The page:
Kerwick said that he asked for Resch specifically to write the book with him, which he said was a pleasure.

"He was great," Kerwick said. "In the beginning, we got approached by a publisher and I pretty much told him there was only one guy I wanted to work with on this: Chico. He has a way of telling stories and that's largely what the book is about… He has a voice that fans sort of relate to the Devils. You hear his voice and you think Devils hockey."

Resch said that players in the locker room often use humor to break the tension of the game. He added that writing a book gave him the opportunity to document the history of the team, while sharing littleknown stories of the pros with fans.

"It's a lighter, little more behind the scenes look at the Devils' most important and humorous moments," Resch said. "It brings to life the players and the situations over the years. We tried to get the guys to talk more about the things that you had to be there in the locker room for."

Resch was grateful to Kerwick, who has been writing features for the Record daily newspaper of Hackensack for the past 14 months.

"Mike Kerwick is a clever writer," Resch said. "I would gather the information and he would freshen it up."

Kerwick, who graduated from Holmdel High School in 1995 and now resides in Hoboken, covered hockey for the Asbury Park Press for seven years.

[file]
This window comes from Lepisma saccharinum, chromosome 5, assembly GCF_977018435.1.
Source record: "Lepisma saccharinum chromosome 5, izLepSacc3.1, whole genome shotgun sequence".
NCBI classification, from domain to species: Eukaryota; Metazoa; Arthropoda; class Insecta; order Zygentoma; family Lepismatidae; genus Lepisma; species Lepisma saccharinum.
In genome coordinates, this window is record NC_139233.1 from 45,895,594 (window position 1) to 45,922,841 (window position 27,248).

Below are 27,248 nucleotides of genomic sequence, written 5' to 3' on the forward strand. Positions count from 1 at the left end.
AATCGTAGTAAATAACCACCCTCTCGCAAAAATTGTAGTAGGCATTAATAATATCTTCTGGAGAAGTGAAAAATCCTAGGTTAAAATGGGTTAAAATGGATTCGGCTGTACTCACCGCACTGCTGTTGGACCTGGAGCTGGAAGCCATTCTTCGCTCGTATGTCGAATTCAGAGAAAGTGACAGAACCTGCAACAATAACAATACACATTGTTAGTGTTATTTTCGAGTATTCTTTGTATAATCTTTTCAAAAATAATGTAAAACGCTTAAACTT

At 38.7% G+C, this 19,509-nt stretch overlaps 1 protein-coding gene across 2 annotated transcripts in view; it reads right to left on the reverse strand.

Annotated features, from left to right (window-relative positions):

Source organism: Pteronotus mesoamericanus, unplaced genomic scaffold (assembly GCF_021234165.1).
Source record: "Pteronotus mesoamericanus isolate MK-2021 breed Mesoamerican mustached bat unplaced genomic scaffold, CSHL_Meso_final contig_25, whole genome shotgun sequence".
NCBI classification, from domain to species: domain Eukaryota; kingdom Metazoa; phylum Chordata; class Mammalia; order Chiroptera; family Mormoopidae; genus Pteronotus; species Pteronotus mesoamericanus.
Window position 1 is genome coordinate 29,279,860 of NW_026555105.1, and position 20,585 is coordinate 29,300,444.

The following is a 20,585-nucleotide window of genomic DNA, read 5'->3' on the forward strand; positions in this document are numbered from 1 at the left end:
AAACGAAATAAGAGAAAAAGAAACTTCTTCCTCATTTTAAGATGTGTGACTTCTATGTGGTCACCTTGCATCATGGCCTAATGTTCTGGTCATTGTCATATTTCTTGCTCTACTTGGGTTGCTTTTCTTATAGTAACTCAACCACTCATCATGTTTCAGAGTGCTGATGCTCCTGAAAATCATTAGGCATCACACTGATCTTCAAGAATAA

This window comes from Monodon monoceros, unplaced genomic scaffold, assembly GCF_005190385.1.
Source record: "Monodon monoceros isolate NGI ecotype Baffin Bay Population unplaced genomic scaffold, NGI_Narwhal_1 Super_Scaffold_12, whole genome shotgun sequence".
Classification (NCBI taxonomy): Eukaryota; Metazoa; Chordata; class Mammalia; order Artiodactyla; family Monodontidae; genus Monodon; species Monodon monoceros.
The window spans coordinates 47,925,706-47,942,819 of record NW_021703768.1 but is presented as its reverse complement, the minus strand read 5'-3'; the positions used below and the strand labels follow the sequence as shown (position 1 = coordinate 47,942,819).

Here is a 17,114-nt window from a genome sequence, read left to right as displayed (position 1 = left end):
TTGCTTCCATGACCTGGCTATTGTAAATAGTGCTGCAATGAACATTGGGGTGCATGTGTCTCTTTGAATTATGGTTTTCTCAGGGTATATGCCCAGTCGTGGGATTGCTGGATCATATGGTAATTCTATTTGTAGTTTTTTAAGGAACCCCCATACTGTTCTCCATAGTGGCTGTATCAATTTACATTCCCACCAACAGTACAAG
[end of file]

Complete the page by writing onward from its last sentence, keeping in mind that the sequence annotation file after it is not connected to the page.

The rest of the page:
"I spent four years covering the Devils," Kerwick said. "Four years, three seasons and one lockout."

The NHL lockout of the 2004-05 season resulted in the cancellation of the season that year. Kerwick said that this impacted the publication of the book.

"We started work on it during the 2003- 2004 season, and we thought the book was coming out in the fall of 2004, but then the NHL locked out and they decided that they were going to put the book on hold until hockey came back," Kerwick said.

Resch and Kerwick then wrote additional stories and updated the book, which includes stories about Devils legends like Ken Daneyko. Known for his tough defensive play and the gaps in his teeth, Daneyko would occasionally misplace his teeth in the locker room after games, according to Resch.

Professional hockey players have defined goals and a team who share those goals, along with the victories and the losses Resch said.

"You'd be hard pressed to find a better life than a pro athlete, because it defines everything in life that's good," he said.

Diana Ledd asked Resch to sign the vintage Colorado Rockies jersey with Resch's name and player number on it, which she wore to the book signing. She said that she has been a Resch fan "forever," adding that she prefers to watch the Devils games on Fox Sports Network over high-definition television so that she can hear Resch analyze the games alongside legendary hockey announcer Mike "Doc" Emrick.

"As long as I can remember, I've been a diehard fan," Ledd said. "Since I was old enough to know I love hockey. Chico's my favorite. Nothing is better than to listen to him comment."